This is an archived article that was published on in 2014, and information in the article may be outdated. It is provided only for personal research purposes and may not be reprinted.

A dinosaur with a huge nose roamed Utah 75 million years ago, researchers at Brigham Young University say.

The Rhinorex condrupus, or "nose king," had a duck bill, according to scientists from BYU and North Carolina State University.

At least they think it did: Paleontologists can't tell for sure what the beast's nose looked like, but they know it had huge nasal openings, said Rodney Scheetz, curator of BYU's Museum of Paleontology. They also believe it ate only plants, lived in swamps and weighed slightly over four tons.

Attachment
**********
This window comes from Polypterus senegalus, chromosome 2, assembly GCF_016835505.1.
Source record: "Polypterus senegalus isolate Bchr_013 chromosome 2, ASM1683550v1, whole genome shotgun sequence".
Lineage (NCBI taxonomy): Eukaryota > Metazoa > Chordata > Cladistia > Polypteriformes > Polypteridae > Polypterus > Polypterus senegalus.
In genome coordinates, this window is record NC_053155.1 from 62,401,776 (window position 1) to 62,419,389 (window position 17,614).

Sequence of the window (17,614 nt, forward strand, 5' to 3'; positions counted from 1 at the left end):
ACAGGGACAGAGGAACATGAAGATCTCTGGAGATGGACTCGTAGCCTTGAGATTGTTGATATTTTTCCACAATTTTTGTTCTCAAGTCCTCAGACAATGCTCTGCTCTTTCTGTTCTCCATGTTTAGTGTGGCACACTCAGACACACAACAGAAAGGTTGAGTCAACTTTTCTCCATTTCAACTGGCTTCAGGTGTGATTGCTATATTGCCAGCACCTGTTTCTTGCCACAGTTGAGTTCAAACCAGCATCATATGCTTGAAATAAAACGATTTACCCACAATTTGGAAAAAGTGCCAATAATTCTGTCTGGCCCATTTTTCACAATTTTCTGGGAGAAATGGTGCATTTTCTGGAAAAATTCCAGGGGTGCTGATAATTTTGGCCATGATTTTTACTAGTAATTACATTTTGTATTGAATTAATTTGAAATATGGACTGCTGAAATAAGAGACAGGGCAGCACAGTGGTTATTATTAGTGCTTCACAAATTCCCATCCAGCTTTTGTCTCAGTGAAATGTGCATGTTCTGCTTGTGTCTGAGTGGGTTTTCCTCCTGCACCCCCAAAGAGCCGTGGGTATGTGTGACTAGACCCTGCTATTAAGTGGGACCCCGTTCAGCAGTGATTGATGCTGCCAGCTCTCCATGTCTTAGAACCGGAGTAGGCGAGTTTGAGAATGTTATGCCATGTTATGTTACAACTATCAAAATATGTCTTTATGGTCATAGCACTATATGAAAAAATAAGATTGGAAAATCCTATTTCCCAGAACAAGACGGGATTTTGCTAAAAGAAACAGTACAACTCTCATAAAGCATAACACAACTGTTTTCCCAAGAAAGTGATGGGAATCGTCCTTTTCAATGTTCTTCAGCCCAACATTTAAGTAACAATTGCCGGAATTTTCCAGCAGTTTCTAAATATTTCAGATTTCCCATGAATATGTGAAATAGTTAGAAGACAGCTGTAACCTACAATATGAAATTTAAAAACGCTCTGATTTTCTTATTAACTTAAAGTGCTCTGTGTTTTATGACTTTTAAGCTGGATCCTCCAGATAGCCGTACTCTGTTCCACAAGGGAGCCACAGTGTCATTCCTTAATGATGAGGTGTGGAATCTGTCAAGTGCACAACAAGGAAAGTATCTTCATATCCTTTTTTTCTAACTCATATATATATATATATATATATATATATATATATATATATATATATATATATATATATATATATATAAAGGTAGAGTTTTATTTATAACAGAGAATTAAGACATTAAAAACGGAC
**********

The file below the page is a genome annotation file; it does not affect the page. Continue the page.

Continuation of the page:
The creature's signature schnoz "helps us to understand the huge diversity of animals, even back millions of years ago," he said.

Researchers believe the beast's nose could have helped distinguish it and attract a mate. It also left behind a good fossil outline in Utah's Book Cliffs, which is rare, Scheetz said. Much of the animal's body is still obscured. There's more to look at, but scientists are trying to figure out how to remove rock without damaging the impression.

The study was published online Sept. 17 in the Journal of Systematic Paleontology. BYU announced the publication a week later.

Visitors can see the outline of the creature's body, but the skull is in North Carolina.

It was first found by a pair of geology students from California in the 1990s.